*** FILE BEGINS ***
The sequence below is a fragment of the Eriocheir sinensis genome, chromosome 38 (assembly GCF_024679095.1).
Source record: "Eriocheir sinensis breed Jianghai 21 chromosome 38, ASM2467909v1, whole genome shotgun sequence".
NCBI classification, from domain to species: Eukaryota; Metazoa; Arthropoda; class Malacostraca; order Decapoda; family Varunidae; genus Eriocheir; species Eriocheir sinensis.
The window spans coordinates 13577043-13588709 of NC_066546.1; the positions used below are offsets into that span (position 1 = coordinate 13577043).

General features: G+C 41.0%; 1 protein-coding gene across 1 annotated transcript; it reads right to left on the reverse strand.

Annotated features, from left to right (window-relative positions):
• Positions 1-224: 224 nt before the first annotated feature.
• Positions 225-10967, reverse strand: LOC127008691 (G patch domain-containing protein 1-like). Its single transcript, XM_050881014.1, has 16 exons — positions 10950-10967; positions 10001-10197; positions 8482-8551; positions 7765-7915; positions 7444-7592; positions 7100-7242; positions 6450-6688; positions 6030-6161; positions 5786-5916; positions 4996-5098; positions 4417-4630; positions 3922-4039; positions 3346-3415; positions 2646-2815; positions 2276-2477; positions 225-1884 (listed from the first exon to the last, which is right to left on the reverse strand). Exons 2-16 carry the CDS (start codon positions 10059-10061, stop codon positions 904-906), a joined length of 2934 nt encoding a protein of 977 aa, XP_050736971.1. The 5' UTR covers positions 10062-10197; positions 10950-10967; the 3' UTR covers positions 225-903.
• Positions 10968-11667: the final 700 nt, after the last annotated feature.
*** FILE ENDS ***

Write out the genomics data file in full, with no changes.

The sequence below is a fragment of the Eriocheir sinensis genome, chromosome 38 (assembly GCF_024679095.1).
Source record: "Eriocheir sinensis breed Jianghai 21 chromosome 38, ASM2467909v1, whole genome shotgun sequence".
NCBI classification, from domain to species: Eukaryota; Metazoa; Arthropoda; class Malacostraca; order Decapoda; family Varunidae; genus Eriocheir; species Eriocheir sinensis.
The window spans coordinates 13577043-13588709 of NC_066546.1; the positions used below are offsets into that span (position 1 = coordinate 13577043).

General features: G+C 41.0%; 1 protein-coding gene across 1 annotated transcript; it reads right to left on the reverse strand.

Annotated features, from left to right (window-relative positions):
• Positions 1-224: 224 nt before the first annotated feature.
• Positions 225-10967, reverse strand: LOC127008691 (G patch domain-containing protein 1-like). Its single transcript, XM_050881014.1, has 16 exons — positions 10950-10967; positions 10001-10197; positions 8482-8551; positions 7765-7915; positions 7444-7592; positions 7100-7242; positions 6450-6688; positions 6030-6161; positions 5786-5916; positions 4996-5098; positions 4417-4630; positions 3922-4039; positions 3346-3415; positions 2646-2815; positions 2276-2477; positions 225-1884 (listed from the first exon to the last, which is right to left on the reverse strand). Exons 2-16 carry the CDS (start codon positions 10059-10061, stop codon positions 904-906), a joined length of 2934 nt encoding a protein of 977 aa, XP_050736971.1. The 5' UTR covers positions 10062-10197; positions 10950-10967; the 3' UTR covers positions 225-903.
• Positions 10968-11667: the final 700 nt, after the last annotated feature.